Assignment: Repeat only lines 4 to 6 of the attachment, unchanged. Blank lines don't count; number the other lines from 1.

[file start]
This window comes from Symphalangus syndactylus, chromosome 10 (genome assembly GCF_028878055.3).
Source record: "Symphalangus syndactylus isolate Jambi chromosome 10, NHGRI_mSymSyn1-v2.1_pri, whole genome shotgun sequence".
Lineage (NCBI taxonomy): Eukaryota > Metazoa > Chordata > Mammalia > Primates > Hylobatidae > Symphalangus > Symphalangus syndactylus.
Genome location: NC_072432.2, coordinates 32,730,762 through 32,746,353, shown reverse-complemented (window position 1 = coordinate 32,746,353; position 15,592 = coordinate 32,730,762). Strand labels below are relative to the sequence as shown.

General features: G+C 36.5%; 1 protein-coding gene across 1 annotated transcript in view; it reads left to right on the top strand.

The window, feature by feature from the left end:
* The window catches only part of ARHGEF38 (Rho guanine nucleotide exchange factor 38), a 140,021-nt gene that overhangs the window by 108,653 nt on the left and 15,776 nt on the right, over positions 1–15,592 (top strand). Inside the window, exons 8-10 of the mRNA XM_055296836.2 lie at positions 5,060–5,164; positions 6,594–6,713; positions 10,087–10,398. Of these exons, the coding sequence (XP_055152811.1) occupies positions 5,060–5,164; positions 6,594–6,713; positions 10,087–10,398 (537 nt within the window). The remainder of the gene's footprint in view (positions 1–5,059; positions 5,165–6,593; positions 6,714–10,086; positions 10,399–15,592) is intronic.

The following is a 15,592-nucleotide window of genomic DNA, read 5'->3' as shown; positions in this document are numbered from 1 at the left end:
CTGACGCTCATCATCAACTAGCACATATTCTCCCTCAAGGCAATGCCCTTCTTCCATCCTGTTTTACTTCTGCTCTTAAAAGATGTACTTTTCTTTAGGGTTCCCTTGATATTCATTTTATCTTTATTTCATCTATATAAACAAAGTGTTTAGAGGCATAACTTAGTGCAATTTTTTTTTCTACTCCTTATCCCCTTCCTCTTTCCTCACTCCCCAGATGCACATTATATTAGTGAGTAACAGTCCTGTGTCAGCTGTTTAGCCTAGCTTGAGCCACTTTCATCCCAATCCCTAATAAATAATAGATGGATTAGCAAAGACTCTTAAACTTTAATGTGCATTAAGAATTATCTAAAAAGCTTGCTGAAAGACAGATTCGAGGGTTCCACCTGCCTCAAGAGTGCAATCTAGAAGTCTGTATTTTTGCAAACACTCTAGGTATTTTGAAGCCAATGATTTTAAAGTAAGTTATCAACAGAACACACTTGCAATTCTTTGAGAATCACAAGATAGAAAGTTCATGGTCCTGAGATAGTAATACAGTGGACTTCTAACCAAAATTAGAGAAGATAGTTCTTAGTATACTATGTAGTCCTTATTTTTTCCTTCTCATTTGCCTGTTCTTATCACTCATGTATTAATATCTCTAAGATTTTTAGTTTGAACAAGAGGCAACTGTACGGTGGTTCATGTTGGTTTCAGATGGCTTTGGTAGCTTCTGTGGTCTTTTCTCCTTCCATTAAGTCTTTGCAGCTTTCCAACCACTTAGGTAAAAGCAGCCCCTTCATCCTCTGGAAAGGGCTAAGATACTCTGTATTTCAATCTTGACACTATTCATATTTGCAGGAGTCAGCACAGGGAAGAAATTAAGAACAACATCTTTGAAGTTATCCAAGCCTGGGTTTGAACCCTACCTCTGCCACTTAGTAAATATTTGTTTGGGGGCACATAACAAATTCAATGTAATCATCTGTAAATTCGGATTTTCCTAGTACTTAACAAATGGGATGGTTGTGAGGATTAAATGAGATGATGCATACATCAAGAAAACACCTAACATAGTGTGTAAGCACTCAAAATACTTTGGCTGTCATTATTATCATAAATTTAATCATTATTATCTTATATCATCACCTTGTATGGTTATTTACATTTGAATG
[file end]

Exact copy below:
Genome location: NC_072432.2, coordinates 32,730,762 through 32,746,353, shown reverse-complemented (window position 1 = coordinate 32,746,353; position 15,592 = coordinate 32,730,762). Strand labels below are relative to the sequence as shown.

General features: G+C 36.5%; 1 protein-coding gene across 1 annotated transcript in view; it reads left to right on the top strand.

The window, feature by feature from the left end: